Sure, you know your mobile phone is essential, but exactly how much can you rely on it? A few days ago in Japan, Google threw down a gauntlet: how far can you get in a foreign country, where you can't be sure of finding an English speaker, where the words, even the alphabet, are unfamiliar, and where the address system is notoriously tricky? So there I was, in Tokyo, charged with solving a series of puzzles using a smartphone and nothing more. First, I had to get myself from bustling Tokyo (where English speakers are plentiful and, because they are Japanese, endlessly helpful) to the distant city of Kanazawa. I had a JR train pass, which is the best way to get around Japan for a foreigner and which offers fantastic value, though you must buy it before you arrive in the country.
A new bill will ban huge swathes of sex acts from UK porn. The Digital Economy Bill looks to ban anything that wouldn't be allowed on a commercially-available DVD. That seems to limit adult content in a number of ways, banning things including female ejaculation and the sight of menstrual blood from all pornographic videos. While there are no strict guidelines as to what acts and images can't be shown on commercial DVDs, adult film producers have found that they have had to cut almost all kinds of non-conventional videos from their films. Such restrictions include the "four-finger rule", for instance, which limits the number of digits that can be placed into any orifice while on video.
The new, hippest technology product comes in innovative packaging, is very expensive and comes with an advertising campaign that boasts of how its obsessive engineering makes it the best in the world. Casper is the company at the forefront of a technology (and marketing) revolution that's seeing perhaps one of the most domestic and boring of products – bedding – become this year's must-have tech product. And that's entirely on purpose: the company is being advertised on tech podcasts, and promotes its mattresses with the kind of fun marketing that would usually be reserved for a phone or a computer. It hasn't come easily, and it hasn't been as much of a trick as it might seem. Instead, the company says that it really is a tech company – and that it has the product to prove it.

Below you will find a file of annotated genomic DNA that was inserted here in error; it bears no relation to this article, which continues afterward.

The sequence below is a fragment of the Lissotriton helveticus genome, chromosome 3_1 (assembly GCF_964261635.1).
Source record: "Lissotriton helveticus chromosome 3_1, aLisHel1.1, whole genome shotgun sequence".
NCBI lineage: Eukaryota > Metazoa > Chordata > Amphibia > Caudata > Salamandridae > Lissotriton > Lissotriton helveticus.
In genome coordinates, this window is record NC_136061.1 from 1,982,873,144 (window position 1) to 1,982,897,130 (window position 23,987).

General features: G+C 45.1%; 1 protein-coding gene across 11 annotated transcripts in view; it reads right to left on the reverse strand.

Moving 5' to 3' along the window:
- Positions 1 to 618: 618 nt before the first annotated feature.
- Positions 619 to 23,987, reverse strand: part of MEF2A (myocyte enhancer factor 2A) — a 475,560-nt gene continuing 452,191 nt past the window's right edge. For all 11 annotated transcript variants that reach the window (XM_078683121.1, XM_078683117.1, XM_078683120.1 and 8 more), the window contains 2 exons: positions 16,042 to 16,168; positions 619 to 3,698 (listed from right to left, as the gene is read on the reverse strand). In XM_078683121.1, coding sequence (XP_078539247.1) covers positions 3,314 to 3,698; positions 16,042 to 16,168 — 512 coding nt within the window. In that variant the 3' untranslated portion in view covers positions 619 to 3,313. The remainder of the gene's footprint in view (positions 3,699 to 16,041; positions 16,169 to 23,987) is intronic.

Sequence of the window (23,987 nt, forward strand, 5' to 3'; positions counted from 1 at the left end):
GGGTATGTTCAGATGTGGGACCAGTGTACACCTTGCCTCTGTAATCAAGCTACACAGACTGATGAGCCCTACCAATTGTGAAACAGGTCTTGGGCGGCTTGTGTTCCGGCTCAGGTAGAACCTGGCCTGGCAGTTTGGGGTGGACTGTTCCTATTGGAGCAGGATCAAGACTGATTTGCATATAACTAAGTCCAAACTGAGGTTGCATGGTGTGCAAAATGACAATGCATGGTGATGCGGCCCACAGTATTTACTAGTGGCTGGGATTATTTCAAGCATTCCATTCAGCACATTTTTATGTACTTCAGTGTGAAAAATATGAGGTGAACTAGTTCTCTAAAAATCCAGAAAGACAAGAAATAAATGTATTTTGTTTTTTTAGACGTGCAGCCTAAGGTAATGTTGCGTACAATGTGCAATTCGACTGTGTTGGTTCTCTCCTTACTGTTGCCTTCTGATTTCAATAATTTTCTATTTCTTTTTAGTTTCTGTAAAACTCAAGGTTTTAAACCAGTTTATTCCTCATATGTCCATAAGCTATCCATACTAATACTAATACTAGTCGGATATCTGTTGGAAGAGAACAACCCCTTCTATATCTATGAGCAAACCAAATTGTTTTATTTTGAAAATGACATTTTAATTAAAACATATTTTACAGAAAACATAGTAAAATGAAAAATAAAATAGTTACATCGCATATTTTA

Google's search results currently tell people that the Holocaust didn't happen, and aren't going to be changed. Searching for "did the holocaust happen" on Google brings up a first result from Stormfront, the neo-Nazi website. The title of the piece is "Top 10 reasons why the holocaust didn't happen", and anyone clicking through sees a list of Those proclaimed reasons include a suggestion that since "there were survivors", nobody can have been killed in the supposedly fictional mass execution of Jews during the Second World War. In its facilities, JAXA develop satellites and analyse their observation data, train astronauts for utilization in the Japanese Experiment Module'Kibo' of the International Space Station (ISS) and develop launch vehicles 32/39 The robot developed by Seed Solutions sings and dances to the music during the Japan Robot Week 2016 at Tokyo Big Sight. At this biennial event, the participating companies exhibit their latest service robotic technologies and components 33/39 The robot developed by Seed Solutions sings and dances to music during the Japan Robot Week 2016 at Tokyo Big Sight 34/39 Government and industry are working together on a robot-like autopilot system that could eliminate the need for a second human pilot in the cockpit 35/39 Aurora Flight Sciences' technicians work on an Aircrew Labor In-Cockpit Automantion System (ALIAS) device in the firm's Centaur aircraft at Manassas Airport in Manassas, Va.
Amazon will now fly things to people's houses to deliver them. The company has completed the first ever Prime Air delivery, dropping an order off at someone's house just 13 minutes after they'd ordered it. For now, the drone deliveries are in a private – and largely mysterious – testing process. It is trying a range of different drones, it has said, flying them around different environments in the UK as part of its secretive tests. But eventually the company intends to roll out drone deliveries to everyone across the world.